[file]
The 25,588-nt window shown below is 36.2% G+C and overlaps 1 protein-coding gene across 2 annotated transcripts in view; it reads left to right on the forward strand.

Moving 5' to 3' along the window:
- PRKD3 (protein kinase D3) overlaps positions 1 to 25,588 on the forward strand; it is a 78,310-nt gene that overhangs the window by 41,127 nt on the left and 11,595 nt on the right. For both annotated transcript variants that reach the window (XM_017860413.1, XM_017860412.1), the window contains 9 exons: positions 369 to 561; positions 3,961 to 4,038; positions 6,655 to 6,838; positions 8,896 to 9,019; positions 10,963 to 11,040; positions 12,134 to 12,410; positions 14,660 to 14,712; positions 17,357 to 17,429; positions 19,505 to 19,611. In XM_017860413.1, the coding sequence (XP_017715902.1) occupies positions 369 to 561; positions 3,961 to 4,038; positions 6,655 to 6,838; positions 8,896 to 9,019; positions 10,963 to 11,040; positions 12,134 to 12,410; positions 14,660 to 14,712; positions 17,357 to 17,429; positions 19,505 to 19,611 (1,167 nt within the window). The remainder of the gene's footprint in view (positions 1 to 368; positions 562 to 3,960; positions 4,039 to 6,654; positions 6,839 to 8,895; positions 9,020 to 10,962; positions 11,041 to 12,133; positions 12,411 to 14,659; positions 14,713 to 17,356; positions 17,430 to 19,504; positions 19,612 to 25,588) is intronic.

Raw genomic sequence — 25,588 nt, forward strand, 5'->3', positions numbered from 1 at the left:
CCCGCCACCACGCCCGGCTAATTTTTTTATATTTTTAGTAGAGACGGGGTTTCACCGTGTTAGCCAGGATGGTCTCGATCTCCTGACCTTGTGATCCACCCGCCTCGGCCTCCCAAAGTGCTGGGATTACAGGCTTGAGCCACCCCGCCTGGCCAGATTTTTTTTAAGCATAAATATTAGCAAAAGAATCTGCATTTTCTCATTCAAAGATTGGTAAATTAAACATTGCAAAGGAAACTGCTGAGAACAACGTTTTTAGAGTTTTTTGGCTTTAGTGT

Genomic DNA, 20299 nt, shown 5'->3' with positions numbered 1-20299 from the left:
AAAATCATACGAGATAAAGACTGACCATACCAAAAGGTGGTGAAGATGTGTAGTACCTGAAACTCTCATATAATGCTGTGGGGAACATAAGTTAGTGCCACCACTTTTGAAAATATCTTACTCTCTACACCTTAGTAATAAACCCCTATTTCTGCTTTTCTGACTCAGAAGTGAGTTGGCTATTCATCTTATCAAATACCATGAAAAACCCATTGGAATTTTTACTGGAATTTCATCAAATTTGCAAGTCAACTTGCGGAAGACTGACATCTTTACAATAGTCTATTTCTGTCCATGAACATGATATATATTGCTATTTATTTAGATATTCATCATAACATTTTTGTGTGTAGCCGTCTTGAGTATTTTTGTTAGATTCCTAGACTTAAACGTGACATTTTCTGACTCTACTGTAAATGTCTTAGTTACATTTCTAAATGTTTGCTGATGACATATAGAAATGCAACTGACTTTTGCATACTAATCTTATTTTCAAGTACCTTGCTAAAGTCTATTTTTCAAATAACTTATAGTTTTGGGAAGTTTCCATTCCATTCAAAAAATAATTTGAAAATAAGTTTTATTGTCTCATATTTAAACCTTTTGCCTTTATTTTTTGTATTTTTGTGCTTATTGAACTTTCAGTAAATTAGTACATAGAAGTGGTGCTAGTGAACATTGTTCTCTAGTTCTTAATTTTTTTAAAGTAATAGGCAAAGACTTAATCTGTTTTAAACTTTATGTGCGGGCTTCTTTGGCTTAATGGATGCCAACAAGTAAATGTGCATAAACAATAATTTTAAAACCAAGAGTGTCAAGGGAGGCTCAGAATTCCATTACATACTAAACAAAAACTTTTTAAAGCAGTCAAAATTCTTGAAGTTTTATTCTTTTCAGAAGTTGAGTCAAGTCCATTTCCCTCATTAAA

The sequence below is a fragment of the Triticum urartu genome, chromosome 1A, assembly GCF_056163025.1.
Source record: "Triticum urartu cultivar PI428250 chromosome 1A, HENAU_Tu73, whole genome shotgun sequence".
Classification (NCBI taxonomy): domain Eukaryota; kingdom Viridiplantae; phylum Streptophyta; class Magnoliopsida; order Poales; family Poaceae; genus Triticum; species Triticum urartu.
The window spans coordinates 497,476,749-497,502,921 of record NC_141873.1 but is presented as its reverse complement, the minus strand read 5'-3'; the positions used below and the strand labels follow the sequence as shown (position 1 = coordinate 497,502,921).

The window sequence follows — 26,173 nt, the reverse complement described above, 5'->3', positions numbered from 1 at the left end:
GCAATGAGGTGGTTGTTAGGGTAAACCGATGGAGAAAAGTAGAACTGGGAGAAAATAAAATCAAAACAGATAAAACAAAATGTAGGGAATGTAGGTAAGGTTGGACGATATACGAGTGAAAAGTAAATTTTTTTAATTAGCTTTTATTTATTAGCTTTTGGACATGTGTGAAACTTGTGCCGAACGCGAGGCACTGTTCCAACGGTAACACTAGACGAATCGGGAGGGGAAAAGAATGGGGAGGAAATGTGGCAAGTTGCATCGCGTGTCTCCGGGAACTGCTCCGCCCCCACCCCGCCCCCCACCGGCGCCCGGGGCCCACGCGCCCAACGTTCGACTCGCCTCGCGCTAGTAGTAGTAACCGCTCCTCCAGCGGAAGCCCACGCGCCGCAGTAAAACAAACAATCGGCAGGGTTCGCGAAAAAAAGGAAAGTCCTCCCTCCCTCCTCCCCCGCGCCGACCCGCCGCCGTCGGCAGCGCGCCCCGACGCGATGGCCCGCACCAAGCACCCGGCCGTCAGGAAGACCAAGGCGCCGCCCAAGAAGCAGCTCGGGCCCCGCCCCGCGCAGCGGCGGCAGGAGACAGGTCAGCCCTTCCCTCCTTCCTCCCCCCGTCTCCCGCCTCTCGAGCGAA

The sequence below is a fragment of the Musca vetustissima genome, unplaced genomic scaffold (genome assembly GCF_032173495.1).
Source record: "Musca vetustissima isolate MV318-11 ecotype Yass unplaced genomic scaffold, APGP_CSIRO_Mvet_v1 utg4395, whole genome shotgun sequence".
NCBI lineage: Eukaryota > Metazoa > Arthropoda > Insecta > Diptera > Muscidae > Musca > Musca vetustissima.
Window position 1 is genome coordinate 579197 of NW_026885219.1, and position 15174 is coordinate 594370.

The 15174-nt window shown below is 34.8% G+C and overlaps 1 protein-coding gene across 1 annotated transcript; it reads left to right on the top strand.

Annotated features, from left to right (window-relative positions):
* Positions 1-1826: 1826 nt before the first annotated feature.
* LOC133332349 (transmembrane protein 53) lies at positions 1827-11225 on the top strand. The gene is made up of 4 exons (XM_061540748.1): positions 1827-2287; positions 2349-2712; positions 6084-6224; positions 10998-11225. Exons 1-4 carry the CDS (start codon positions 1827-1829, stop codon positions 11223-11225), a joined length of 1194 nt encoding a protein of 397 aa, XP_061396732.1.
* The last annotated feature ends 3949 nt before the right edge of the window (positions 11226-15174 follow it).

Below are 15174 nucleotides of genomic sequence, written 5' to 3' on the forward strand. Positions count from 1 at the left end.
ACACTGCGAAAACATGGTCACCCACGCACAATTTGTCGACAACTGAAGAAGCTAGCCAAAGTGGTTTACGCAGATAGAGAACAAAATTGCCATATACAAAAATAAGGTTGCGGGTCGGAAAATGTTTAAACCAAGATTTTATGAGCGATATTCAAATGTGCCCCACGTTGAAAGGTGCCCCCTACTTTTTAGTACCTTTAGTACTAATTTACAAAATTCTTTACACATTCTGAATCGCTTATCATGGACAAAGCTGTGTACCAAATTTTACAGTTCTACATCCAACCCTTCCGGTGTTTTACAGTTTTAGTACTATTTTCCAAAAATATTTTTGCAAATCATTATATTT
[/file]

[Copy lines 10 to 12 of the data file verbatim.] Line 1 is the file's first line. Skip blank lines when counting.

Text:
Classification (NCBI taxonomy): domain Eukaryota; kingdom Viridiplantae; phylum Streptophyta; class Magnoliopsida; order Poales; family Poaceae; genus Triticum; species Triticum urartu.
The window spans coordinates 497,476,749-497,502,921 of record NC_141873.1 but is presented as its reverse complement, the minus strand read 5'-3'; the positions used below and the strand labels follow the sequence as shown (position 1 = coordinate 497,502,921).

The window sequence follows — 26,173 nt, the reverse complement described above, 5'->3', positions numbered from 1 at the left end: